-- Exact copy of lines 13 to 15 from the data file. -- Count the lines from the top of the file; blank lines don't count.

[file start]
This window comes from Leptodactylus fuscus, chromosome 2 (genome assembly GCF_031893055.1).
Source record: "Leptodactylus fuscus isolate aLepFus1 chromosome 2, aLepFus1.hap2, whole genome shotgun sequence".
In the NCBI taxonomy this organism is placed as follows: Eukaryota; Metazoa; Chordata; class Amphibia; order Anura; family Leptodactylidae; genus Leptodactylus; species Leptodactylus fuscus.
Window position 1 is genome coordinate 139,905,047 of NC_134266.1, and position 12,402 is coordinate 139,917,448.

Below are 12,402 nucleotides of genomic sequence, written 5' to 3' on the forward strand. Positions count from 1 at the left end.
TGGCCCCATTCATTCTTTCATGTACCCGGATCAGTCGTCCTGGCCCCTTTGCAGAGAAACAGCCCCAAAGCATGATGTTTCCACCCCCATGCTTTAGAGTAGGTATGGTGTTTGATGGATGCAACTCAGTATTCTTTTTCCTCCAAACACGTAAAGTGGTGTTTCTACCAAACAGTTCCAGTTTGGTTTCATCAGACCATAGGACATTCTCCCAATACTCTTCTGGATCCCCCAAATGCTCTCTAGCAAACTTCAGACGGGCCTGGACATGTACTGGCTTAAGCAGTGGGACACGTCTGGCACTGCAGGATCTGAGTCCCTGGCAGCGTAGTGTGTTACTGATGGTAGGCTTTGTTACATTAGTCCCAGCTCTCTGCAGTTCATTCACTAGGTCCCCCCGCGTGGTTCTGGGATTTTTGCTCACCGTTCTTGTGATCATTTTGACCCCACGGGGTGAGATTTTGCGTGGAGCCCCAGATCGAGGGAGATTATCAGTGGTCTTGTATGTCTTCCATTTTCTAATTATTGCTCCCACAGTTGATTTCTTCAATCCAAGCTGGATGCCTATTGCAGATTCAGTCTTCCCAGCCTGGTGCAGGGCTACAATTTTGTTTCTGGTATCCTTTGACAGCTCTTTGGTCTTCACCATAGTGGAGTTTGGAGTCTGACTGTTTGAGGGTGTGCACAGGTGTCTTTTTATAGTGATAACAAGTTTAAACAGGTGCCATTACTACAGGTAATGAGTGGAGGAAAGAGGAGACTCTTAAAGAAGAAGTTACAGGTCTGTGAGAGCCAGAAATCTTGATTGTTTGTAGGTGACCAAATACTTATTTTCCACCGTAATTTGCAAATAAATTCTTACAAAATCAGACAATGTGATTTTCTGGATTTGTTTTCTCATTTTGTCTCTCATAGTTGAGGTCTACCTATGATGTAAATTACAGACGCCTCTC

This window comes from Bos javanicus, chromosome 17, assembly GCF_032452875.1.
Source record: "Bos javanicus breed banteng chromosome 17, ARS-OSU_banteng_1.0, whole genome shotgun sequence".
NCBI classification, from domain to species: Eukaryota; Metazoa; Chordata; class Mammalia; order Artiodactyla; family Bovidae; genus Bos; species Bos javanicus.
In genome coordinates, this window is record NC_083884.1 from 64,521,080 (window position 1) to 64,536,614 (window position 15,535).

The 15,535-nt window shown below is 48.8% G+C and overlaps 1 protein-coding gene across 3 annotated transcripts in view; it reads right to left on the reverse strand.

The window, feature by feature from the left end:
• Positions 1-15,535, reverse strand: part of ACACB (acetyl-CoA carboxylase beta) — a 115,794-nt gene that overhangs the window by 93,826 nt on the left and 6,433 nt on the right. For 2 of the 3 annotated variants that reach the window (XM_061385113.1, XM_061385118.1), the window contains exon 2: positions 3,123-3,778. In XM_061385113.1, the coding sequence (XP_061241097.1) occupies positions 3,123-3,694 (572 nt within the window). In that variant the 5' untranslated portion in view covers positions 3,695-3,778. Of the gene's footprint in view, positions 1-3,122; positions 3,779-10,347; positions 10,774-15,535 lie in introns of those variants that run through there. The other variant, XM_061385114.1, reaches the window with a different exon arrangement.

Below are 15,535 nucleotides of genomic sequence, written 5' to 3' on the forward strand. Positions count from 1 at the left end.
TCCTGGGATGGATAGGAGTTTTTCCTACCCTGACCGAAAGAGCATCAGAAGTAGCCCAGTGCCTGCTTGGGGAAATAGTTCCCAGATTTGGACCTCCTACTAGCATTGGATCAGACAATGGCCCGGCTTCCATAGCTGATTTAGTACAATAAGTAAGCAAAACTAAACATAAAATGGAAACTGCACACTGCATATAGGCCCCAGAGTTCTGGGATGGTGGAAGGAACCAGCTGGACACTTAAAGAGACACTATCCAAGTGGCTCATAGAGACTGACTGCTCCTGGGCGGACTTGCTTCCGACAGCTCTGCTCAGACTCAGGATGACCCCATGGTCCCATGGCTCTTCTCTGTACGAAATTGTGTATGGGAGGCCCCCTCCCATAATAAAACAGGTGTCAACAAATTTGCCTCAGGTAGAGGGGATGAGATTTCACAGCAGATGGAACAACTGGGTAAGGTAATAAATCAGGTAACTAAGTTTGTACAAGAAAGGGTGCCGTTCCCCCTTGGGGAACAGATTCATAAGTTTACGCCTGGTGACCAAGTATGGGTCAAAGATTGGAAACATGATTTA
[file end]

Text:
• Positions 1-15,535, reverse strand: part of ACACB (acetyl-CoA carboxylase beta) — a 115,794-nt gene that overhangs the window by 93,826 nt on the left and 6,433 nt on the right. For 2 of the 3 annotated variants that reach the window (XM_061385113.1, XM_061385118.1), the window contains exon 2: positions 3,123-3,778. In XM_061385113.1, the coding sequence (XP_061241097.1) occupies positions 3,123-3,694 (572 nt within the window). In that variant the 5' untranslated portion in view covers positions 3,695-3,778. Of the gene's footprint in view, positions 1-3,122; positions 3,779-10,347; positions 10,774-15,535 lie in introns of those variants that run through there. The other variant, XM_061385114.1, reaches the window with a different exon arrangement.

Below are 15,535 nucleotides of genomic sequence, written 5' to 3' on the forward strand. Positions count from 1 at the left end.
TCCTGGGATGGATAGGAGTTTTTCCTACCCTGACCGAAAGAGCATCAGAAGTAGCCCAGTGCCTGCTTGGGGAAATAGTTCCCAGATTTGGACCTCCTACTAGCATTGGATCAGACAATGGCCCGGCTTCCATAGCTGATTTAGTACAATAAGTAAGCAAAACTAAACATAAAATGGAAACTGCACACTGCATATAGGCCCCAGAGTTCTGGGATGGTGGAAGGAACCAGCTGGACACTTAAAGAGACACTATCCAAGTGGCTCATAGAGACTGACTGCTCCTGGGCGGACTTGCTTCCGACAGCTCTGCTCAGACTCAGGATGACCCCATGGTCCCATGGCTCTTCTCTGTACGAAATTGTGTATGGGAGGCCCCCTCCCATAATAAAACAGGTGTCAACAAATTTGCCTCAGGTAGAGGGGATGAGATTTCACAGCAGATGGAACAACTGGGTAAGGTAATAAATCAGGTAACTAAGTTTGTACAAGAAAGGGTGCCGTTCCCCCTTGGGGAACAGATTCATAAGTTTACGCCTGGTGACCAAGTATGGGTCAAAGATTGGAAACATGATTTA